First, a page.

"They traditionally performed for Kings, however over the years their patrons have shifted from Kings to people who could give them a meal," their representative told Weekend Notes.
"It was in the 1970s that ethno musicologist the late Komal Kothari discovered them and gave them a new life in contemporary times, and spaces. Their repertoire includes ballads about the Kings and also Sufi poems written by various mystics. They have songs for birth, marriage, feasts and more, and even though they are classified as folk musicians, their traditional music is classical and it clearly indicates the roots of classical music in India. It is the combination of raw folk with the complexity of classical music that makes them so special."
"While directing a play in Spain in 2006, I was accompanied by two Manganiyar musicians who formed part of the company. They would follow me and play music in all the places I went, most of the time overlooking the decorum of that space. I would wake up and sleep to their playing over the course of a fortnight, during which time a strange psychological event took place. Having left for Germany to direct another production, I realised that I missed the music so I would call them and ask them to sing over the phone. I was totally seduced."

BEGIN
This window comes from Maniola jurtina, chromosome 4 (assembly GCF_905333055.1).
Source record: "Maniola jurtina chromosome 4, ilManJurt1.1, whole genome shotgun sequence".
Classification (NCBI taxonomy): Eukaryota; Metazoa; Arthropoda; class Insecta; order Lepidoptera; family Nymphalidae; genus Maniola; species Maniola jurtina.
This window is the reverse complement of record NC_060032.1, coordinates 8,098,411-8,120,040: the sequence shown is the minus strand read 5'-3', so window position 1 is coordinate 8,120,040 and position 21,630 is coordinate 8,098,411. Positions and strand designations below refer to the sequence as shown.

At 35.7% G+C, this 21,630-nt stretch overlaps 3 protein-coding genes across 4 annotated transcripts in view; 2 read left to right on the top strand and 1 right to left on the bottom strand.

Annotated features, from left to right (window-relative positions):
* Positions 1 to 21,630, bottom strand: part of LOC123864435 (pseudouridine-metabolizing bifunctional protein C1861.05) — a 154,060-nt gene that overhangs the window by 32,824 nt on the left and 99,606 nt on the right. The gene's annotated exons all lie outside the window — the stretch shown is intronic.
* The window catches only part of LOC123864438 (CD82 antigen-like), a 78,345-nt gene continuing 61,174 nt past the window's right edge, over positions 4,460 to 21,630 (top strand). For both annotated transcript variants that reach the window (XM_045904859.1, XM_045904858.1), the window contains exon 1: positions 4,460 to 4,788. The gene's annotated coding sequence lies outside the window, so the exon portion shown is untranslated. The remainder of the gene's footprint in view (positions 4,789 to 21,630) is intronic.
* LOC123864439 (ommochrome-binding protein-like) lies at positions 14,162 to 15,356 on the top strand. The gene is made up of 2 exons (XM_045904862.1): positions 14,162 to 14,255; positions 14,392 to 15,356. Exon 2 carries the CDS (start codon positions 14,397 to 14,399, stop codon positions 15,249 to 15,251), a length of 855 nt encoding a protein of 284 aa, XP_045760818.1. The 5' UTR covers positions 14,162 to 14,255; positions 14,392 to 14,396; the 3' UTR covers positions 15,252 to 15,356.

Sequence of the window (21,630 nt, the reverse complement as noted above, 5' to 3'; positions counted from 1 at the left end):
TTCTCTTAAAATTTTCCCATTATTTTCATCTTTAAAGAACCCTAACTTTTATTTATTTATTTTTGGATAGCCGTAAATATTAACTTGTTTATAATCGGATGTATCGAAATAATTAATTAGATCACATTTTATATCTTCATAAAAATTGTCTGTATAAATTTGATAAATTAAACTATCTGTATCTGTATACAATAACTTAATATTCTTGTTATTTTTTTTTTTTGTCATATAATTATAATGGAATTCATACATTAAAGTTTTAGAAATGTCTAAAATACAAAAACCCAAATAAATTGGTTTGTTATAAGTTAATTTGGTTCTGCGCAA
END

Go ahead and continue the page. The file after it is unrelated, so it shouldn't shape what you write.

"Returning to India filled with inspiration, I wanted to translate this seduction into a physical realm. For some reason, my experience made me think of a red light district, bordering on the burlesque inside my head, heart and body. I thought of windows in Indian palaces where women folk would view ceremonies or processions while unwittingly becoming the subjects of voyeurism themselves. For me, these windows came alive with musicians. I went to Jaisalmer and auditioned a thousand musicians, from whom I selected 45. The Manganiyars were not accustomed to rehearsals and I was attempting to translate an experience into a piece of theatre. We got into the process of understanding and trusting each other over a three-year period before arriving at The Manganiyar Seduction. But even after hearing it a thousand times, it still has the power to seduce me."
If you're in the mood to be seduced too, The Manganiyar Seduction will play for two shows only at Queensland Performing Arts Centre on Thursday March 1 and Friday March 2, 2018. Tickets on sale from December 1 at www.qpac.com.au or call 136 246.